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  1. old hippie 56
    KABUL (AP) — A U.S. military helicopter crashed Monday while returning from the scene of a firefight with suspected Taliban drug traffickers in western Afghanistan, killing 10 Americans including three DEA agents in a not-so-noticed war within a war.

    U.S. military officials insisted neither crash was believed a result of hostile fire, although the Taliban claimed they shot down a U.S. helicopter in the western province of Badghis. The U.S. did not say where in western Afghanistan its helicopter went down, and no other aircraft were reported missing.

    The casualties marked the Drug Enforcement Administration's first deaths since it began operations here in 2005. Afghanistan is the world's largest producer of opium — the raw ingredient in heroin — and the illicit drug trade is a major source of funding for insurgent groups.

    The U.S. has decided to target production and distribution networks after programs to destroy poppy fields did little except turn farmers against the American-led NATO mission.

    In the past year, the DEA has launched an ambitious plan to increase its personnel in Afghanistan from about a dozen to nearly 80, greatly expanding its role.

    The crash came less than a week after a U.N. report found that the drug trade is enabling the Taliban to make more money now than when they ruled Afghanistan before the U.S. invasion in 2001. The DEA sent more agents to Afghanistan this year to take part in military operations against insurgents who use drug smuggling to raise funds for their war against NATO and its Afghan allies.

    The Associated Press

Comments

  1. chillinwill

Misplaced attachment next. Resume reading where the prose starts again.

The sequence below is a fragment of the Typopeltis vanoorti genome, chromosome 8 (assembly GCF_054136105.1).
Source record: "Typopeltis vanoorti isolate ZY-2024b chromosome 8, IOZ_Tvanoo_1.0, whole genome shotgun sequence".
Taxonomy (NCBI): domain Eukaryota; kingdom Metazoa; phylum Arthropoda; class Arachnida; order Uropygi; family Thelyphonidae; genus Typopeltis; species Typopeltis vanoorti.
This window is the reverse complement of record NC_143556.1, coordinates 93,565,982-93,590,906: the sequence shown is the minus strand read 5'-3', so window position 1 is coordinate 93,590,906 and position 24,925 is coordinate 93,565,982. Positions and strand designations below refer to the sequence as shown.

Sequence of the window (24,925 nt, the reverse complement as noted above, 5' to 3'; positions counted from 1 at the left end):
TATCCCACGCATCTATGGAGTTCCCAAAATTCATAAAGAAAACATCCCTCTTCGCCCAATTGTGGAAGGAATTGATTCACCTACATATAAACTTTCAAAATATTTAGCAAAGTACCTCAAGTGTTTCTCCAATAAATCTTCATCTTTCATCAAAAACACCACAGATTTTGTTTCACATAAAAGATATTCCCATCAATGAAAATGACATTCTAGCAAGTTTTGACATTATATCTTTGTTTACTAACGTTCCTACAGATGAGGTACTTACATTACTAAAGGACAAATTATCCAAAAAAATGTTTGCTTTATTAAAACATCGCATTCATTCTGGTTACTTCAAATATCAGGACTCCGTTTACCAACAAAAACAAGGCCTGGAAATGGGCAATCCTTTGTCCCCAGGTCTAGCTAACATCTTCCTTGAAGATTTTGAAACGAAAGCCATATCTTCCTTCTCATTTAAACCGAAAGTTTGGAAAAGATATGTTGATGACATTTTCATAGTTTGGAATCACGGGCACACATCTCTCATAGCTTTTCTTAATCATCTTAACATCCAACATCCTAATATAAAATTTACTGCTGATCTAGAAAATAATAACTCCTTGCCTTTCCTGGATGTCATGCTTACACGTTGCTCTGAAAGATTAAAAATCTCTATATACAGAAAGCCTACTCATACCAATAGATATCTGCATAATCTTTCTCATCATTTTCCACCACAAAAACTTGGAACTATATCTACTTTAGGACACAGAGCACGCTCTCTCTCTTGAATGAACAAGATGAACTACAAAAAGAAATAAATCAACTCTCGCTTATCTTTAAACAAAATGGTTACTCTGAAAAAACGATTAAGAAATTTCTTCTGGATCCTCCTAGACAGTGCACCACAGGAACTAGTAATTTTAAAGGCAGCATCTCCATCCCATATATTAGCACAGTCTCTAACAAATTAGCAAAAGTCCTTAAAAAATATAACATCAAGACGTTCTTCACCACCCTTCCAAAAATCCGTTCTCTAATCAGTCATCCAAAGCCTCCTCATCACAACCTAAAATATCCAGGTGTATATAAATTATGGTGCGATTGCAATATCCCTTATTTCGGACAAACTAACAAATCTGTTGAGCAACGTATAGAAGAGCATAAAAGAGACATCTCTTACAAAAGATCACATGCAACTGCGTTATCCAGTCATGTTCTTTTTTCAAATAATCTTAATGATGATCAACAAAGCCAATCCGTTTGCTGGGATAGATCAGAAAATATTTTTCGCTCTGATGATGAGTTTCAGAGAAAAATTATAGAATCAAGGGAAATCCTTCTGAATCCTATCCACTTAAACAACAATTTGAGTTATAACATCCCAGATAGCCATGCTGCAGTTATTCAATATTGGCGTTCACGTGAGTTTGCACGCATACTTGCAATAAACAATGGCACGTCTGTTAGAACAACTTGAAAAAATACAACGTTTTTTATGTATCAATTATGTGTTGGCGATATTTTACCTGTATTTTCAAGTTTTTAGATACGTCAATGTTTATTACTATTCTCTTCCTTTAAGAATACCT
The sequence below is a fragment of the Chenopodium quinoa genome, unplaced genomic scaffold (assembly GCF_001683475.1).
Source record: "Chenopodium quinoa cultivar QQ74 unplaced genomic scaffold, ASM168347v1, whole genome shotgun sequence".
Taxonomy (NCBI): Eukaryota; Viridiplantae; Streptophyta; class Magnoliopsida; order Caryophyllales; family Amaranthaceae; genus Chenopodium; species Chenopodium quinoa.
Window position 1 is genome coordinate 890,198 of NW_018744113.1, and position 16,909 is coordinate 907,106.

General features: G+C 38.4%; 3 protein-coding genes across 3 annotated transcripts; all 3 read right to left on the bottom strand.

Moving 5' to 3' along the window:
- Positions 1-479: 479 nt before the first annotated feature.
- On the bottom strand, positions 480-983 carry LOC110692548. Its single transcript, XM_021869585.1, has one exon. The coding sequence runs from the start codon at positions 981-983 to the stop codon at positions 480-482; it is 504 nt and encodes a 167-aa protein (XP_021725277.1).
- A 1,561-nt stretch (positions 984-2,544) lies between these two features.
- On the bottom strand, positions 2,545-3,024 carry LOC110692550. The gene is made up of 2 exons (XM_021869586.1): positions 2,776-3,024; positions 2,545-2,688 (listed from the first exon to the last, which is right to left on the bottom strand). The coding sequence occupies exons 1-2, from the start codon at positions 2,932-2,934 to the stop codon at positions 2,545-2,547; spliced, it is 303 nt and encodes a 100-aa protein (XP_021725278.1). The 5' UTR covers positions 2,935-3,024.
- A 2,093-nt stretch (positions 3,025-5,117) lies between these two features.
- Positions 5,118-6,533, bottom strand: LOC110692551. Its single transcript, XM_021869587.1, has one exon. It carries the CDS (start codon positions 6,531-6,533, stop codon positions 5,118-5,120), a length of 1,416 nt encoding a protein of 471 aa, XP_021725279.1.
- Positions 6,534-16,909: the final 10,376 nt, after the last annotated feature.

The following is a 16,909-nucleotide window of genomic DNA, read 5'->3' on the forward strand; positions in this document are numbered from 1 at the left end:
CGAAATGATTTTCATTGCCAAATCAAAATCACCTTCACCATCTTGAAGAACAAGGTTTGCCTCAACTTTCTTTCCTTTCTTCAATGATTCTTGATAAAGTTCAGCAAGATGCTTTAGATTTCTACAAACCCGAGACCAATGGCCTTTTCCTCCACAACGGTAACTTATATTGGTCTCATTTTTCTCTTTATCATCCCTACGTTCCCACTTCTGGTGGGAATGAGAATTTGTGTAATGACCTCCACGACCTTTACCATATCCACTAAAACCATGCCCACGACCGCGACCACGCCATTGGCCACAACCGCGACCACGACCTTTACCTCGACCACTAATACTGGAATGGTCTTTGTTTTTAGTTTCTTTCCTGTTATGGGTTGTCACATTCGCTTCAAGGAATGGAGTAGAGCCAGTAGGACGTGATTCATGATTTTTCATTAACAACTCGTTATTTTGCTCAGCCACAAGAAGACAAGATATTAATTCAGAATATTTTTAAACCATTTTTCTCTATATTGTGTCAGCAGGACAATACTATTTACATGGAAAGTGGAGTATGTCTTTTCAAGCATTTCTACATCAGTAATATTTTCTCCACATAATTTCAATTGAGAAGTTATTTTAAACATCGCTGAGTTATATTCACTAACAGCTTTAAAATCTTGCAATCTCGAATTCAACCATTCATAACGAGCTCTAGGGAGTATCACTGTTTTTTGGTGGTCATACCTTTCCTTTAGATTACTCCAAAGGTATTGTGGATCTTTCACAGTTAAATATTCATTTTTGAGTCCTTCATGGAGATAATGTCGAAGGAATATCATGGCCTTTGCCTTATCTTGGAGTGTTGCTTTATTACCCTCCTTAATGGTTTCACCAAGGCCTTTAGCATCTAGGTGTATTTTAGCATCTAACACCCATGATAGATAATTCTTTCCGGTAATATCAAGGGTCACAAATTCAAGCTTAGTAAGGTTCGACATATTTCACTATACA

A Drug Enforcement Administration agent killed when his helicopter crashed in Afghanistan also risked his life fighting drug dealers in El Paso.

    Special Agent Forrest N. Leamon, 37, and two other agents died Monday when a CH-47 Chinook went down in the western part of the country, said a DEA official in Washington, D.C. The military is investigating the cause of the crash. Weather was thought to be a factor.

    "He was a hardworking, committed DEA agent who volunteered for the assignment" in Afghanistan, said Joe Arabit, special agent in charge of the DEA's El Paso operation. "He put his life on the line to make this country a better, safer place for all of us."

    Leamon began his DEA service in El Paso in 2002. He remained here until 2007, when he joined a unit that accepted foreign deployments. In Afghanistan, that DEA team works with the U.S. military, Arabit said.

    "He was involved in counter-narcotic operations that resulted in the identification and ultimate seizure and destruction of heroin labs."

    Leamon had several friends in the El Paso office, Arabit said. "This is a tremendous loss. His friends here are taking it very hard."

    One of those people is Special Agent Diana Apodaca.

    "He was always there when you needed help on a case," Apodaca said. "It didn't matter whether he was the case agent who would get the ultimate credit."

    Leamon's duties in El Paso were diverse, including undercover operations, surveillance and making arrests, Arabit said. As part of a DEA Mobile Enforcement Team, Leamon was a lead investigator on cases in New Mexico and most of West Texas. Targets included gangs selling crack, heroin and other drugs.

    Leamon was born in Ukiah, Calif. He served nine years in the Navy before joining the DEA. He is survived by his pregnant wife, who lives in Woodbridge, Va.; his mother and father; and a sister.

    Also killed in the crash were Special Agents Chad L. Michael, 30, of Quantico, Va., and Michael E. Weston, 37, of Washington, D.C.

    Chris Roberts
    October 28, 2009
    El Paso Times
    http://www.elpasotimes.com/ci_13663844?IADID=Search-www.elpasotimes.com-www.elpasotimes.com
  2. DarbyWay
    I would rather read a report on the thousands of Afghani children who starve to death every winter because DEA agents have destroyed their family's poppy crop, instead of targeting the traffickers and heroin labs.
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